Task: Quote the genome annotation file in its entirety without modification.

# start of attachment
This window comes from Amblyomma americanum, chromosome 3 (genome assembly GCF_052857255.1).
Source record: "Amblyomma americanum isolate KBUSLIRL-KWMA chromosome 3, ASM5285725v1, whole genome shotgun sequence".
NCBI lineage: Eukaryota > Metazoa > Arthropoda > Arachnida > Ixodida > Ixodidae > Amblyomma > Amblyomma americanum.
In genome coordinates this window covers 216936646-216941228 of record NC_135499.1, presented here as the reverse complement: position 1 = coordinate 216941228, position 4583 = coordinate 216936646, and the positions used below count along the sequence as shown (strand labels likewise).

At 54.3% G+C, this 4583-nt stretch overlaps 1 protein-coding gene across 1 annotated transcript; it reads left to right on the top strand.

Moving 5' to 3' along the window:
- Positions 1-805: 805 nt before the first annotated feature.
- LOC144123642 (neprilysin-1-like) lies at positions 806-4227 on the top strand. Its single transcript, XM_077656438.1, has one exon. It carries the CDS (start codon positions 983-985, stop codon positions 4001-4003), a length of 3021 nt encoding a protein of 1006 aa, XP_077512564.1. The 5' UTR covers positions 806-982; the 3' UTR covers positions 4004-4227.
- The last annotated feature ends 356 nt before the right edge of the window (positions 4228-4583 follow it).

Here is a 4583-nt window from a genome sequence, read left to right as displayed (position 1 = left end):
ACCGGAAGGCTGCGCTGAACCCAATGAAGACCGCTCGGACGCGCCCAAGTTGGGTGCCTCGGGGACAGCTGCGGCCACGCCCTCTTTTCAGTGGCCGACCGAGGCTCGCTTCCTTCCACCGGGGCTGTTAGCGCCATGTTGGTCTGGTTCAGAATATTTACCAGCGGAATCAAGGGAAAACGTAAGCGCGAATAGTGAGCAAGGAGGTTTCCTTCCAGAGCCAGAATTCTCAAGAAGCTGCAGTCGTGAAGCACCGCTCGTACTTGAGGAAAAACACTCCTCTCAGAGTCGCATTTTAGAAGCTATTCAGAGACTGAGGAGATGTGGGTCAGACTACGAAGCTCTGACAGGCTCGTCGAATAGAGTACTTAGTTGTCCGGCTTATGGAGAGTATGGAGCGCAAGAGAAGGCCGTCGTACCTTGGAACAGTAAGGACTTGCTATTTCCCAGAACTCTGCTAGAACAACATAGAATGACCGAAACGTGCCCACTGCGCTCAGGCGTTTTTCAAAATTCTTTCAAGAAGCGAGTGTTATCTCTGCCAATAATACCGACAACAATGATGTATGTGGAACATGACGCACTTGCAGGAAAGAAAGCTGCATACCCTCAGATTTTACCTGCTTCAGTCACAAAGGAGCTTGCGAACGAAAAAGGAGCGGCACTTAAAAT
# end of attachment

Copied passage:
This window comes from Amblyomma americanum, chromosome 3 (genome assembly GCF_052857255.1).
Source record: "Amblyomma americanum isolate KBUSLIRL-KWMA chromosome 3, ASM5285725v1, whole genome shotgun sequence".
NCBI lineage: Eukaryota > Metazoa > Arthropoda > Arachnida > Ixodida > Ixodidae > Amblyomma > Amblyomma americanum.
In genome coordinates this window covers 216936646-216941228 of record NC_135499.1, presented here as the reverse complement: position 1 = coordinate 216941228, position 4583 = coordinate 216936646, and the positions used below count along the sequence as shown (strand labels likewise).

At 54.3% G+C, this 4583-nt stretch overlaps 1 protein-coding gene across 1 annotated transcript; it reads left to right on the top strand.

Moving 5' to 3' along the window:
- Positions 1-805: 805 nt before the first annotated feature.
- LOC144123642 (neprilysin-1-like) lies at positions 806-4227 on the top strand. Its single transcript, XM_077656438.1, has one exon. It carries the CDS (start codon positions 983-985, stop codon positions 4001-4003), a length of 3021 nt encoding a protein of 1006 aa, XP_077512564.1. The 5' UTR covers positions 806-982; the 3' UTR covers positions 4004-4227.
- The last annotated feature ends 356 nt before the right edge of the window (positions 4228-4583 follow it).

Here is a 4583-nt window from a genome sequence, read left to right as displayed (position 1 = left end):
ACCGGAAGGCTGCGCTGAACCCAATGAAGACCGCTCGGACGCGCCCAAGTTGGGTGCCTCGGGGACAGCTGCGGCCACGCCCTCTTTTCAGTGGCCGACCGAGGCTCGCTTCCTTCCACCGGGGCTGTTAGCGCCATGTTGGTCTGGTTCAGAATATTTACCAGCGGAATCAAGGGAAAACGTAAGCGCGAATAGTGAGCAAGGAGGTTTCCTTCCAGAGCCAGAATTCTCAAGAAGCTGCAGTCGTGAAGCACCGCTCGTACTTGAGGAAAAACACTCCTCTCAGAGTCGCATTTTAGAAGCTATTCAGAGACTGAGGAGATGTGGGTCAGACTACGAAGCTCTGACAGGCTCGTCGAATAGAGTACTTAGTTGTCCGGCTTATGGAGAGTATGGAGCGCAAGAGAAGGCCGTCGTACCTTGGAACAGTAAGGACTTGCTATTTCCCAGAACTCTGCTAGAACAACATAGAATGACCGAAACGTGCCCACTGCGCTCAGGCGTTTTTCAAAATTCTTTCAAGAAGCGAGTGTTATCTCTGCCAATAATACCGACAACAATGATGTATGTGGAACATGACGCACTTGCAGGAAAGAAAGCTGCATACCCTCAGATTTTACCTGCTTCAGTCACAAAGGAGCTTGCGAACGAAAAAGGAGCGGCACTTAAAAT